Interestingly, Yossef Zydan was not arrested for criticizing the Muslim-Egyptian military commander, Ahmed Urabi (1841-1911), for burning the city of Alexandria during the fall of the Ottoman Empire. Zydan was allowed to state his negative opinion because although Urabi is an important historical symbol for Egypt he is not considered an Islamic religious figure. On the other hand, Zydan found disfavor with the Egyptian government for criticizing another military commander, Salah El Deen Al Ayubi (1138-1193), because Al Ayubi is known as an important Islamic religious symbol. Al Ayubi founded the Al Ayubian caliphate state, which united Egypt, the Levant, the Hijaz, and Tihama, and Yemen under the Abbasis banner after destroying the Fatimi Caliphate. Zydan claimed that Al Ayubi was a criminal and paid dearly for his opinion. Those censored and arrested have done one thing wrong â€“ spoken out about the religion and ideology of Islam in contradiction to the official narratives.
President Al-Sisi's failed "renewal of discourse" promoted during his first term in office is now followed by Hamroush's bill as the plan B to silence Muslim thinkers. The law is mainly intended to be a legal reinforcement of what already takes place in Egypt â€“ shutting down opinions, discussions and debates about Sharia, Quranic scholars (past and present), Islamic texts and doctrine. Already, without the legislation, courageous fact-findings and stark truths are what taunt the religious deep state and trigger the courts.
Hamroush is promoting his current bill with TV interviews and rationalizations on Facebook. His language is evasive and euphemistic. His rant obscures the bill's real objective, which is to control the image of Islam by regulating speech. He offers deep concern for young Egyptians as the reason for his resolution.
He contends that young Egyptians will lose their historical role models if debates continue to threaten the integrity of meaningful icons of Egypt's past. If critical thinkers are allowed to speak freely surely they will have a negative effect upon young Egyptians. In turn, this would destabilize confidence and spread frustration. The goal should now be to protect these important figures from denigration and stop their images from tarnishing.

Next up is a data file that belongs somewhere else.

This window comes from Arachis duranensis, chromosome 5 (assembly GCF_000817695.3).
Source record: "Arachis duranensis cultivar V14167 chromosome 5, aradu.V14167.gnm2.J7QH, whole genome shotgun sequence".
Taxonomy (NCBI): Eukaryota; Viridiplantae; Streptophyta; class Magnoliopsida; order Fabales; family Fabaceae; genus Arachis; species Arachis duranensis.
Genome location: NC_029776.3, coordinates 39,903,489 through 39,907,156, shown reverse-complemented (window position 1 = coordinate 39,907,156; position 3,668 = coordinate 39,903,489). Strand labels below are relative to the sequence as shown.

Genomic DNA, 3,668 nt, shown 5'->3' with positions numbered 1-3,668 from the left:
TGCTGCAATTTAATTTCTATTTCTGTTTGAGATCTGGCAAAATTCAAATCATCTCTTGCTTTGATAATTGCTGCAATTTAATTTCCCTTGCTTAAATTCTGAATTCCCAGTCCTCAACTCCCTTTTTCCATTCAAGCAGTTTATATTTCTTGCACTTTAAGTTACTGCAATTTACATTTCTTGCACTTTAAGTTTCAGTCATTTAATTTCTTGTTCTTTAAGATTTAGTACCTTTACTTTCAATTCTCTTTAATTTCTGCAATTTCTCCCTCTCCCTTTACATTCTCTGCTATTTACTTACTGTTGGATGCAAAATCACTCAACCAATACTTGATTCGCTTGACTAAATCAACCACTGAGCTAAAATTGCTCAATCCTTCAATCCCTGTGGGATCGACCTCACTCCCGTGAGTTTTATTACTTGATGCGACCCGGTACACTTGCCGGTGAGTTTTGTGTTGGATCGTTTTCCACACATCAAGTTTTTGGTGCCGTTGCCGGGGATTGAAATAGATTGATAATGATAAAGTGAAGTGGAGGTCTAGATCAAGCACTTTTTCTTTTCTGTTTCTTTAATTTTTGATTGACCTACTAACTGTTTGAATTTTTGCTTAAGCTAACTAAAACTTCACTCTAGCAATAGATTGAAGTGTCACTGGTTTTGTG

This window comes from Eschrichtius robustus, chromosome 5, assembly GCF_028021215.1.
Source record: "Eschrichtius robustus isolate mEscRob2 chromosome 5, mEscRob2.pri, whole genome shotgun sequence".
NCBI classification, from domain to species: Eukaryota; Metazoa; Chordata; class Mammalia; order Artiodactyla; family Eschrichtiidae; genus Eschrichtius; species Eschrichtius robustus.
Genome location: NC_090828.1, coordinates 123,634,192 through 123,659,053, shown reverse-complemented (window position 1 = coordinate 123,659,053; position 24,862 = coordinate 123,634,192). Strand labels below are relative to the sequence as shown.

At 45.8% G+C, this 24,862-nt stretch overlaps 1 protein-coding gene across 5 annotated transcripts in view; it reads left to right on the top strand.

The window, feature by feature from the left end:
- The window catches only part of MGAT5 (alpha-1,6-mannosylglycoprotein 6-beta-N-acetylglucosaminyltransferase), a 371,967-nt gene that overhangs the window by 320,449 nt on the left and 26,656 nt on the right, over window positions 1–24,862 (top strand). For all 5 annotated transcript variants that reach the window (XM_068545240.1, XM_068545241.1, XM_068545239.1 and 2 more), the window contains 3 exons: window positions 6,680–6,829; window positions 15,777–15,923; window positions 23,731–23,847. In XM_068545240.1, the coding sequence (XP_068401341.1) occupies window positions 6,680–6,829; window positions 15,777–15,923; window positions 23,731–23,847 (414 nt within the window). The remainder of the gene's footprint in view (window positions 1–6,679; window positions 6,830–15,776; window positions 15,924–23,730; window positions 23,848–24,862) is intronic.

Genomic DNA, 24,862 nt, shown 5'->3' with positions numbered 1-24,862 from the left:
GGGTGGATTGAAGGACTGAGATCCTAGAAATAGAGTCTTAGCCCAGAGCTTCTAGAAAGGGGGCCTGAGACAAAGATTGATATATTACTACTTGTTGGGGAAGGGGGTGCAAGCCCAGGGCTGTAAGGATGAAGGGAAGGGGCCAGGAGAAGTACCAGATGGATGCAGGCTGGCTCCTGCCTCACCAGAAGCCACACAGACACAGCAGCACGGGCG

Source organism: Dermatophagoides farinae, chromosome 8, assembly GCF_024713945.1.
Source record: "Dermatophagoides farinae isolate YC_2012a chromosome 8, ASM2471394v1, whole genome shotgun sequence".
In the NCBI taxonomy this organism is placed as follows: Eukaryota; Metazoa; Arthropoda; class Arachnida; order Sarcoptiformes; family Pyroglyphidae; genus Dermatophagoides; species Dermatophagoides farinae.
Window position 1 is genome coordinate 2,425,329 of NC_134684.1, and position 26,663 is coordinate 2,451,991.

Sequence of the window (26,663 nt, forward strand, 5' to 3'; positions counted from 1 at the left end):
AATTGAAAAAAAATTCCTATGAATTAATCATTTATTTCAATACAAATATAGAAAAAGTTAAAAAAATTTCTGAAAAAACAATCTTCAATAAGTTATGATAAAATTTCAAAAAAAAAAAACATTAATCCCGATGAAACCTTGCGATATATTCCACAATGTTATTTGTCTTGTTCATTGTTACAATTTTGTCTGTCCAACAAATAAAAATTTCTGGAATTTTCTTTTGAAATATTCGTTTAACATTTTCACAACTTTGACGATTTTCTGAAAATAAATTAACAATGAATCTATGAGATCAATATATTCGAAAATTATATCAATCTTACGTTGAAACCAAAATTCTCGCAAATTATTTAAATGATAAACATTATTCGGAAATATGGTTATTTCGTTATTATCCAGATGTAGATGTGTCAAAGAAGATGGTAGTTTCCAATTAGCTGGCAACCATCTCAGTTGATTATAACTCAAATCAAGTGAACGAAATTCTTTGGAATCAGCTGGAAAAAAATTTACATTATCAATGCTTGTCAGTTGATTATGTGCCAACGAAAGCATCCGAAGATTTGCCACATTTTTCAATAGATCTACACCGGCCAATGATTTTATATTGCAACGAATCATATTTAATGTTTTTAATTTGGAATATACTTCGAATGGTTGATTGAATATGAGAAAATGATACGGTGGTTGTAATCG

Hamrouch deploys the Islamic art of deception in the way he shaped the bill. He conveniently cloaked the real issue (protecting the religion of Islam) in broader terms to avoid a potential backlash of accusations against Islam for direct responsibility in suppressing the free speech of Egyptians.
If Hamroush's proposal becomes law it will serve to broaden the Bedouin blasphemy law of Hesba. Currently, this silent rule is employed when a Muslim accuses another of blaspheming Allah (and his prophet) and submits a lawsuit against the blasphemer in civil court. The Hesba has always been used to arrest and convict notable Muslim scholars. If passed into law, Hamroush's proposal will codify this convenient devise of the Islamic creed and crucially expand the usage of it to include "slurs" against Islamic historic figures and icons. If so, this will narrowly limit interpretations and opinions of Islamic historical events and suffocate free thought beyond today's boundaries. This would be a significant advancement for Egypt's religious deep state.
If and when the bill is voted into law, voicing unpleasant truths about Islam risks a prison sentence of three to five years and a fine of 100,000 to 500,000 Egyptians pounds. Repeat offenders would face five to seven years in prison and an increased fine of 500,000 to one million EP.